This is my most recent story It's the usual word challenge piece. I wrote it for the Uxbridge Writers' Circle's November meeting.
The words we had to include in our story are in italics.
I hope you enjoy reading it.
I follow the story with a reminder about books as gifts!!! They make GREAT holiday presents!
It was hard work. Shelley’s job was to make Minister Bingham look good—under all circumstances. This not only brought headaches complete with visions of stars but also many sleepless nights. The Minister made it even more difficult by scattering untruths throughout his often-tactless remarks.
He enjoyed talking to the press but refused to listen to the resulting media reports and would not read any press clippings. So, there was no point giving them to him.
The most recent story in the Sun brazenly labelled him as a liar. Shelley was not surprised. She was surprised, however, that his behaviour hadn’t made the front page before then.
The headline was bold and emphatic: ‘MINISTER LIED: HOUSING PROJECT A GO’. The press was right, as usual. The Minister had announced the cancellation of provincial government funding for the Bluebell Housing Project, but immediately after that announcement he’d met with his developer acquaintances to reassure them it had the green light.
There was a lot of money at stake. But Shelley knew the Minister was torn between his strong desire to get re-elected and his need to please his developer friends. Shelley suspected kickbacks were involved and so did the press.
Merle, an investigative journalist, had contacted her earlier. She’d deflected his questions, citing the good things the Minister had done for housing, the speeches he’d made in the House, the new housing act he was supporting, and so on. But Merle wasn’t satisfied with Shelley’s pat responses.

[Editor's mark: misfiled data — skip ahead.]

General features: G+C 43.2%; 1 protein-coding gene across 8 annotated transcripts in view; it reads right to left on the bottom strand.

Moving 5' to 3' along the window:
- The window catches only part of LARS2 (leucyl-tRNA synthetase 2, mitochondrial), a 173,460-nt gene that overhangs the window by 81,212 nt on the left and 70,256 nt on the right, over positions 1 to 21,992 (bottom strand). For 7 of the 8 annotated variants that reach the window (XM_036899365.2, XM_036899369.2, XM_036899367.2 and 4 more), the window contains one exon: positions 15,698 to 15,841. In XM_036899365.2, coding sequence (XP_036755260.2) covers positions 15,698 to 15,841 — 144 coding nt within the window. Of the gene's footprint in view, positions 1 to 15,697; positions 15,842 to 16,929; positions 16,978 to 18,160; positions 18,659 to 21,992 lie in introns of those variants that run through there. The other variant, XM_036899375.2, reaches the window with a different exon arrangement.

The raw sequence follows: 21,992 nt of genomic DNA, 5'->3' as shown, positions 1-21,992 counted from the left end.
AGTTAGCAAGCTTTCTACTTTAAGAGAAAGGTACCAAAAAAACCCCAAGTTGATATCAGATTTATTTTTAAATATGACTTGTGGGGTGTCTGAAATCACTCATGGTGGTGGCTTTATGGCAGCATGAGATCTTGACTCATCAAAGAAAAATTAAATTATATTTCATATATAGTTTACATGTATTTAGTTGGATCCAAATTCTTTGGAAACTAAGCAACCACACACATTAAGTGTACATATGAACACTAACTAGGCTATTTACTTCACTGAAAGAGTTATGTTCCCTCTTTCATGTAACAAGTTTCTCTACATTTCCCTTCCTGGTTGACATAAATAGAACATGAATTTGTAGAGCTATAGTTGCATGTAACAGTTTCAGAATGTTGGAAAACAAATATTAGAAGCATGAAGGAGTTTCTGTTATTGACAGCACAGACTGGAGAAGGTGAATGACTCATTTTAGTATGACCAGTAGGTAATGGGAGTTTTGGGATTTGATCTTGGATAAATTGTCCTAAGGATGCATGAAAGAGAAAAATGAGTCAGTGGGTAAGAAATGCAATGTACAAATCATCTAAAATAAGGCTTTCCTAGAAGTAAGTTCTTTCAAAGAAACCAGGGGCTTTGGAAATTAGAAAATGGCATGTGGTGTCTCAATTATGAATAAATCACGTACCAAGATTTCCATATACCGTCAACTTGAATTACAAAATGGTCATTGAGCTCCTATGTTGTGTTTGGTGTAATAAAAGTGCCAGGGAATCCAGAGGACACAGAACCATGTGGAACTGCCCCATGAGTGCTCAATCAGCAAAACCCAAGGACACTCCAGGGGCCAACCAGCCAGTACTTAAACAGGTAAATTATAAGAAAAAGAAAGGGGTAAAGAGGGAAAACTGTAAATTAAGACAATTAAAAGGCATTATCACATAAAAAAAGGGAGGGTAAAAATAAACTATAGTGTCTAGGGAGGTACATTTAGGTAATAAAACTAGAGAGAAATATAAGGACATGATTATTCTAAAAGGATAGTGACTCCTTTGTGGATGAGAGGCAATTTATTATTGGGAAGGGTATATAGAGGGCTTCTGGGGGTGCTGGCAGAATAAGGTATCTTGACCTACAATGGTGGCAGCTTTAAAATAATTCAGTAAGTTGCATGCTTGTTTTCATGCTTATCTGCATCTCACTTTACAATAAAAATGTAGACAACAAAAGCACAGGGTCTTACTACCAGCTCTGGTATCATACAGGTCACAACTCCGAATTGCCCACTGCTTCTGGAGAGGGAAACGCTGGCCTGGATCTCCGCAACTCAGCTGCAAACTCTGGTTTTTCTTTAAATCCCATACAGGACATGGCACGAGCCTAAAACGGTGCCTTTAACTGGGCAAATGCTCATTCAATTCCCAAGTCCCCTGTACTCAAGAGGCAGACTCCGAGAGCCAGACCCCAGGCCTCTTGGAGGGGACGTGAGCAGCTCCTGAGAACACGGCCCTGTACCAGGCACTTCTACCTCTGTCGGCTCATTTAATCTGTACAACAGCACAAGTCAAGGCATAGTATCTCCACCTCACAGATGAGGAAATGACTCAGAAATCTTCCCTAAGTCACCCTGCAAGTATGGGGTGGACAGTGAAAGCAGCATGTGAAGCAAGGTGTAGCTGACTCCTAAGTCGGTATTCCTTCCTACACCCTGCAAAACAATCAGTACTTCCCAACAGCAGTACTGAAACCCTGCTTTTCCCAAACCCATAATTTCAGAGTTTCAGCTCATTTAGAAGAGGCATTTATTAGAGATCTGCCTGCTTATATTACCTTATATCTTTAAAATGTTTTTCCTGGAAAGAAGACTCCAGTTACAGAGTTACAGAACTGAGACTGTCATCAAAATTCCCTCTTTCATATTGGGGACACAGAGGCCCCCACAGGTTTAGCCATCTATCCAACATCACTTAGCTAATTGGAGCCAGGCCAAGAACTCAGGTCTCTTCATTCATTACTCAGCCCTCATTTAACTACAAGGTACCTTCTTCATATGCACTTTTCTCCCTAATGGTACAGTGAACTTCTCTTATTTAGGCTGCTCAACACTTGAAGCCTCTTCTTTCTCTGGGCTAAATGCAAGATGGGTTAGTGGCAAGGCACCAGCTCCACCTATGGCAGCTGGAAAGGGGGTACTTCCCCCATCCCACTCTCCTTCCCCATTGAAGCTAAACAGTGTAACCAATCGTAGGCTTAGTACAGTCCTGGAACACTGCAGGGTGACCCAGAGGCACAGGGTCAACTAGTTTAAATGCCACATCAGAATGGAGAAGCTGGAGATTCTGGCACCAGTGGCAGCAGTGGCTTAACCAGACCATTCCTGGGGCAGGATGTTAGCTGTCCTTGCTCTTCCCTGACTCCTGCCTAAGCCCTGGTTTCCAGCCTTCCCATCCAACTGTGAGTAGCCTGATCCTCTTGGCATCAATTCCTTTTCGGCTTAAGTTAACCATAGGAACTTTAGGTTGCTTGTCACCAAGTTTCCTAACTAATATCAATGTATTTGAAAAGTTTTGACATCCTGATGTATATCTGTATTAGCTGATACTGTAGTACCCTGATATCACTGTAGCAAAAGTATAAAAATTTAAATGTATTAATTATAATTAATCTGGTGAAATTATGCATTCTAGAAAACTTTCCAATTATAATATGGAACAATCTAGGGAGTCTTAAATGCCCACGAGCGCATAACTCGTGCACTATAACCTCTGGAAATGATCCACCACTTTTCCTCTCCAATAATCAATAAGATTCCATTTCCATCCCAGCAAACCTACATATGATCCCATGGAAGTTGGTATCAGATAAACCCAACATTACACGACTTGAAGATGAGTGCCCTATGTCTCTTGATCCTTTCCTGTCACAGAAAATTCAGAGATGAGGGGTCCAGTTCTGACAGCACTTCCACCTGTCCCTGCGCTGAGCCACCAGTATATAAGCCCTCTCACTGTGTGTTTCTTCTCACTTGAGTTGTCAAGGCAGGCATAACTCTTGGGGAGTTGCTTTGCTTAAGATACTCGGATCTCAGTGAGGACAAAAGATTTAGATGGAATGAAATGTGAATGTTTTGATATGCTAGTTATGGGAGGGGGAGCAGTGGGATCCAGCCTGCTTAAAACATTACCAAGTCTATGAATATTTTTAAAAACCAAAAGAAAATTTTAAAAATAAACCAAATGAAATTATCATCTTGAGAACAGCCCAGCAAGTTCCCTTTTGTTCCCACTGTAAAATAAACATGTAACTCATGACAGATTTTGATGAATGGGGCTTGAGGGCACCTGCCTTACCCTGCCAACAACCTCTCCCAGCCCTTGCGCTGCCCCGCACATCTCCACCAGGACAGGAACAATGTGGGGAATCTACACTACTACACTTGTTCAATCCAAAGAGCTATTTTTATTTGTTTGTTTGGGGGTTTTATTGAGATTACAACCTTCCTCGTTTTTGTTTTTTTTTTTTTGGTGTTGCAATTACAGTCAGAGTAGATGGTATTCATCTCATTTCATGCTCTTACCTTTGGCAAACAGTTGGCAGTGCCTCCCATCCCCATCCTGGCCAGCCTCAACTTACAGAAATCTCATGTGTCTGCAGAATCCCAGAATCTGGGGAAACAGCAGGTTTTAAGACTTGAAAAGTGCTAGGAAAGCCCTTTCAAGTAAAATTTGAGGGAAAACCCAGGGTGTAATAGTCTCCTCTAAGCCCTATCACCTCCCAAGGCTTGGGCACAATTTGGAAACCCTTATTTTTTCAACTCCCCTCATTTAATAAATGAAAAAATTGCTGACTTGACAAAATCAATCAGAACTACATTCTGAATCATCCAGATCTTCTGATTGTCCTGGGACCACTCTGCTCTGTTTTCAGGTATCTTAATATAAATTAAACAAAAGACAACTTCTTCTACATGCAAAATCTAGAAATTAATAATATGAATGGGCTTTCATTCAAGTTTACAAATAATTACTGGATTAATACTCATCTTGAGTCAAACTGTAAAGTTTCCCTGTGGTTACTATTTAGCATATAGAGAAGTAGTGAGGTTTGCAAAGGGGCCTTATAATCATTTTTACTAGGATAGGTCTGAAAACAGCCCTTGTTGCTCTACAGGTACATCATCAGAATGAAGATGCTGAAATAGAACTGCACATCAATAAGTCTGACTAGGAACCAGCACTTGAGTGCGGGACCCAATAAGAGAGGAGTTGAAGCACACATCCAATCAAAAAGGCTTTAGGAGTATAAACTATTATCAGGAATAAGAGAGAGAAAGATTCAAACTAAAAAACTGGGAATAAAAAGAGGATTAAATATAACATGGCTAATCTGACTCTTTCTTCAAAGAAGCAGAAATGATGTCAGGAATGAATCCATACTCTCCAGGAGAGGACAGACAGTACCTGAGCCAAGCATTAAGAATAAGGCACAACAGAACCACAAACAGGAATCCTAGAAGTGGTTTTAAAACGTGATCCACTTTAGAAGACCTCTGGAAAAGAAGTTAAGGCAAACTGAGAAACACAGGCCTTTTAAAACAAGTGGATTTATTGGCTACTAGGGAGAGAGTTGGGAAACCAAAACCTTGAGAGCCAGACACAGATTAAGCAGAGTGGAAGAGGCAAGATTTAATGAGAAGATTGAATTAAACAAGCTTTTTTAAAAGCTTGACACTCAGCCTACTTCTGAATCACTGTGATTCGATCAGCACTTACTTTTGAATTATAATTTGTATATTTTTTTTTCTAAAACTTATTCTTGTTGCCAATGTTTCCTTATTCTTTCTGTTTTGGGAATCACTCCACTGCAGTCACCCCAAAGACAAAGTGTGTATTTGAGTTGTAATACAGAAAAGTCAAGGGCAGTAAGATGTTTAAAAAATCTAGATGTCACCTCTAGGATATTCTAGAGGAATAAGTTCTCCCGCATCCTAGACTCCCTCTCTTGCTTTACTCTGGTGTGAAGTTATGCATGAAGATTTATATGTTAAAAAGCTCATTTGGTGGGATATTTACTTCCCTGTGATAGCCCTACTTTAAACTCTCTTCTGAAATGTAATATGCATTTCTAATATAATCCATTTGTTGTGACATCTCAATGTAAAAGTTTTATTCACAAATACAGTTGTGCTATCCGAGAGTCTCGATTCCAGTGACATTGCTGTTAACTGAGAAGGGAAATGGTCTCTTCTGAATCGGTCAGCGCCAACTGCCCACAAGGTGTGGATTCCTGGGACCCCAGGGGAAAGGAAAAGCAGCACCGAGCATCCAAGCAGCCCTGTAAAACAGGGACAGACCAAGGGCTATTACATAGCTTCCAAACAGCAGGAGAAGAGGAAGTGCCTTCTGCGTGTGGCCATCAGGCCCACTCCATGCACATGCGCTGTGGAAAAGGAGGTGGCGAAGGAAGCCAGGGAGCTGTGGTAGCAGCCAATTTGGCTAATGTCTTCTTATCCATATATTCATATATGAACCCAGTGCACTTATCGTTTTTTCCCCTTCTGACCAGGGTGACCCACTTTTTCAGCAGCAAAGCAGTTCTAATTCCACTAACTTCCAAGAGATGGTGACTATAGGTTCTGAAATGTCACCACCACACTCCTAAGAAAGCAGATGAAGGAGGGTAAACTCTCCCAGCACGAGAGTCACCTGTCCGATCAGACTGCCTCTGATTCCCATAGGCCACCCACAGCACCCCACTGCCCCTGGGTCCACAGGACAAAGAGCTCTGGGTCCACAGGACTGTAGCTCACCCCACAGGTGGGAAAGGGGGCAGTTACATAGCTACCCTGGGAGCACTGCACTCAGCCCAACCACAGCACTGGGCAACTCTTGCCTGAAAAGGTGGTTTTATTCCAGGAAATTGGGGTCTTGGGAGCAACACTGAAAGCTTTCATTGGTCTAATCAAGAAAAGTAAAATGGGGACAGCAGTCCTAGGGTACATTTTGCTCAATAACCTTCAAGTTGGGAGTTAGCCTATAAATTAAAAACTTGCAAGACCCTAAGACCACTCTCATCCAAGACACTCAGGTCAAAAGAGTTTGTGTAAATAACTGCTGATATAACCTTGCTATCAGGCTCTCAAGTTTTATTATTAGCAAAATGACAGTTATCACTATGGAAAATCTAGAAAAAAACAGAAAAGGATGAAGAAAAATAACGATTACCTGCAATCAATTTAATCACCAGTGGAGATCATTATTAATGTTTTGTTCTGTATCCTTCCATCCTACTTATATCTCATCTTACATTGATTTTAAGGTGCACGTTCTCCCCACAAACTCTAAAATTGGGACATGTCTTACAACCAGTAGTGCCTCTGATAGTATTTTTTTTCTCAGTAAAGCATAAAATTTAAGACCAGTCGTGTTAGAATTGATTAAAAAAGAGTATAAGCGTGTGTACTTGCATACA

The next day, the Minister was lampooned in the press. A cartoon boldly presented a brilliant caricature of him with a Pinocchio-style nose. Statements written in balloons around his head were contradictory and some made no sense. But Shelley had to admit that it was all pretty accurate.
She worked for four hours straight on a press release that she hoped would reverse some of the damage. Just as she printed off a second draft, feeling shaky and dehydrated, she was summoned to the Minister’s office.
“Sarah!” The Minister’s voice boomed across his rosewood desk and vibrated in Shelley’s ears.
“Whatever. The Prime Minister is not happy. When he’s not happy, I’m not happy. Get it?”
“How do you explain this—this effing article? This Merle guy says you gave meaningless answers, and you didn’t address his questions. It says here you were evasive. You’re paid to be direct, to tell them what a good job I’m doing. You should have referred him to me.”
“Your assistant refused to talk with him. I thought it advisable to give some response rather than none.”
“You were wrong, and my assistant didn’t get a call from this guy. I don’t like being in the middle of a media storm, and certainly not one that’s based on lies fueled by one of my own staff. You’re fired.”
Shelley picked up the file she’d put down on the round table in front of his desk. Her cheeks burned and her fingers trembled.
“Leave that. Leave everything. Human Resources will escort you out of the building.”
The next day, the Minister’s office reported that she’d left for personal reasons and her resignation was a great loss to the team.
But the Prime Minister’s office knew differently. They were aware of at least three occasions when the Minister had attempted to blame his lack of integrity and competence on his staff—Shelley in particular.
Two days later, the Minister resigned from his Cabinet post. The Government’s management of the Bluebell Housing Project was under review. There was the suggestion of government corruption, and evidence that the project had been mishandled.
On the same day, Merle texted Shelley to let her know there was a job opening at the Homes for People Society. He told her it was a bona fide organization that advocated for changes in legislation to facilitate increased housing density and hasten the approval process at local government levels.